One final note: an interesting thing happened when I ran this article by some people I know, prior to posting. When they read the opening quote, they focused on the word “man” which sent up a red flag right away. I learned from this too…if you only focus on what you don’t like, you may miss the big picture. Wow.

Copyright 2010 Michelle Kerrigan.

For over 25 years, Michelle Kerrigan has been helping organizations and individuals improve performance and productivity in the day-to-day workplace. A trusted expert who uniquely combines extensive leadership and operations experience with powerful coaching and organizing techniques, Michelle helps clients develop skills and confidence critical to the bottom line. More at www.MichelleKerriganInc.com.

If you felt moved, inspired, touched, helped, annoyed, or anything after reading this, please let us know. Our wonderful bloggers really do appreciate your comments and feedback. It’s super easy and takes a minute. Click on comments below.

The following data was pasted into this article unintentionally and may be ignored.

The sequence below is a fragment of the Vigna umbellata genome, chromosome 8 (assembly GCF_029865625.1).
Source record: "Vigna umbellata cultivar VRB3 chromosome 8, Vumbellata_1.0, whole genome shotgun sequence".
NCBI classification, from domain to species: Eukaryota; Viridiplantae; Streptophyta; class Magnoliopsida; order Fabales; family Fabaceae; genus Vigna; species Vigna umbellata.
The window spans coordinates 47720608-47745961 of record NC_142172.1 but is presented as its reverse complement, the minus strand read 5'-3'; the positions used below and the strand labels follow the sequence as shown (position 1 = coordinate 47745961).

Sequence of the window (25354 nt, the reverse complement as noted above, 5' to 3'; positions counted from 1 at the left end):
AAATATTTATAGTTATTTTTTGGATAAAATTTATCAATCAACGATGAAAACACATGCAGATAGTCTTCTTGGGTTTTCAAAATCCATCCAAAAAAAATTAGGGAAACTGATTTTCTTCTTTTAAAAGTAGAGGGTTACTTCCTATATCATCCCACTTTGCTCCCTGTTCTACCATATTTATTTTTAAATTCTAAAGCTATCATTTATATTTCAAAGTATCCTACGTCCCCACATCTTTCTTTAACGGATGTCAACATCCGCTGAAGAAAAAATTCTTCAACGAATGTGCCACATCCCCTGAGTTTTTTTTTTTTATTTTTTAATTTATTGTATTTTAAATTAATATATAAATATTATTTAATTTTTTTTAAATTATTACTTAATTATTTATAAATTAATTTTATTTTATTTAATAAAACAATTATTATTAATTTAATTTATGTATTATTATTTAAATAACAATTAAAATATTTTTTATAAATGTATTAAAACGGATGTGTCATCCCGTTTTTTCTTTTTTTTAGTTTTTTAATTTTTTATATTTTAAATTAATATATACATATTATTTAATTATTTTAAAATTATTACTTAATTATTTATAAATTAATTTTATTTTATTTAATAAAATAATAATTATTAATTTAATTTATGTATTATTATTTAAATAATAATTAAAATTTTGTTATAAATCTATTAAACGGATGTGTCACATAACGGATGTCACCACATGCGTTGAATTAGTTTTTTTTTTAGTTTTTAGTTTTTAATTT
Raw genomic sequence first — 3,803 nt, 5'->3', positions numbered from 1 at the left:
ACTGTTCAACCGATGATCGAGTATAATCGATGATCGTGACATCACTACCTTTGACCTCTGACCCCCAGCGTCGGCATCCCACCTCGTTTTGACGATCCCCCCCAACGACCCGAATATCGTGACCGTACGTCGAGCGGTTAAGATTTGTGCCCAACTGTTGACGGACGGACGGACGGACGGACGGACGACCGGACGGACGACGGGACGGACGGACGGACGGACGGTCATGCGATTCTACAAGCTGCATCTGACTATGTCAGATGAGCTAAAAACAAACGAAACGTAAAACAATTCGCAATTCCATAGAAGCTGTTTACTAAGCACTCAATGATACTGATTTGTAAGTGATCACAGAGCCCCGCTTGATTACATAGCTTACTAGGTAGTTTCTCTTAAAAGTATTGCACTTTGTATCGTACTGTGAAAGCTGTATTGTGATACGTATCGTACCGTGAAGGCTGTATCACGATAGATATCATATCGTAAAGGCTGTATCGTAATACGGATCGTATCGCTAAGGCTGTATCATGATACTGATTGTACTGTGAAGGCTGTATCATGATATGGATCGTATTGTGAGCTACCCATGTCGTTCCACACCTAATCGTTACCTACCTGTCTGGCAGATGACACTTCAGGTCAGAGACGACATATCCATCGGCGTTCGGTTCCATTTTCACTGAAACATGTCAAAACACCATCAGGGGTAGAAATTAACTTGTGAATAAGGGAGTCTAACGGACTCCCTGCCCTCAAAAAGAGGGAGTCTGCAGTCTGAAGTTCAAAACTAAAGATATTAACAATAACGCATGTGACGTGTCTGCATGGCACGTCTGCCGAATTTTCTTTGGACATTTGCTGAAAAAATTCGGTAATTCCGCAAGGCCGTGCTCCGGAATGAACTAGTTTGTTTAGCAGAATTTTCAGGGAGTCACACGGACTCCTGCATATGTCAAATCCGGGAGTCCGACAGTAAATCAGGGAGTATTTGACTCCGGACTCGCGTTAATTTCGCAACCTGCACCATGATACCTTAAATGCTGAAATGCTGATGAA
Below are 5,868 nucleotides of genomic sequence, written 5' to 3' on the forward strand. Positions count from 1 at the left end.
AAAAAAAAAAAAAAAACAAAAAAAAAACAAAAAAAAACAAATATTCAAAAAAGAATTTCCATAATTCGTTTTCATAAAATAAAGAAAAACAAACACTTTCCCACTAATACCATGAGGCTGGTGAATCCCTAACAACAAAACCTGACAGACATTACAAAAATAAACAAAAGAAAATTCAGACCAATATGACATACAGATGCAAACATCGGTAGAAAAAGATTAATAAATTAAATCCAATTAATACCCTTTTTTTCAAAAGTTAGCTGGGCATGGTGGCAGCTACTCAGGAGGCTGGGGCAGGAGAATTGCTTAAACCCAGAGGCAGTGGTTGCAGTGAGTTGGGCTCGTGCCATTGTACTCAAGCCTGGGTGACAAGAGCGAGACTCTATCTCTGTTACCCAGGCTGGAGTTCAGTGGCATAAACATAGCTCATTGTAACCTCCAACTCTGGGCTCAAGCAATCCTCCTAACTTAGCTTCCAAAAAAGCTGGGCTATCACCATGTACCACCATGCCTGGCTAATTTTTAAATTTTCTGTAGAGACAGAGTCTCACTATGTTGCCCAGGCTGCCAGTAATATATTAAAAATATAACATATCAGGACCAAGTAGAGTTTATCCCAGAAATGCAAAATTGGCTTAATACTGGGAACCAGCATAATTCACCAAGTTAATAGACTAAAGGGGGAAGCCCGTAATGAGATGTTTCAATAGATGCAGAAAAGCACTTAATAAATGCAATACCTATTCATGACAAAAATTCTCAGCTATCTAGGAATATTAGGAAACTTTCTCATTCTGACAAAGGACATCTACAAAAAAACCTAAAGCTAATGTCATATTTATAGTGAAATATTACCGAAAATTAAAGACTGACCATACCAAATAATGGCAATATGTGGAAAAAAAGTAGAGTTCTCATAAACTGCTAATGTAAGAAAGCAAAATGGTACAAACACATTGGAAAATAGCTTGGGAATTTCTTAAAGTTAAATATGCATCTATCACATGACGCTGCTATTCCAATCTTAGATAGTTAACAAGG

Posted by Michelle Kerrigan on July 14th, 2010 in Global/Social Change, Uncategorized | 2 comments Read related posts in , , , , ,

14 jun

Marketing from the Inside Out to Win Buy-in and Succeed at Change

MichelleKerriganI read a line recently, “Everything is marketing.” How true. We all have the potential to influence people every day. If you don’t believe that, you probably don’t buy products, share opinions with friends, or have a Facebook page.

I’ve worked with marketing companies my entire career—two powerhouses, one startup—and have executed some amazing campaigns for some amazing clients. A great deal of time and money goes into building a brand, gaining attention, and telling a story to consumers. But what goes on inside the brand? And is anyone supporting it?

Here’s the bottom line: a company’s success is largely based on what its employees do (or don’t do), just as much as what their customers do (or don’t do). So where’s the marketing to employees? How are they being influenced? Today’s tactic of “you’re lucky to have a job” is wearing pretty thin. Coercion is not the answer to winning in the marketplace; maybe marketing from the inside out is.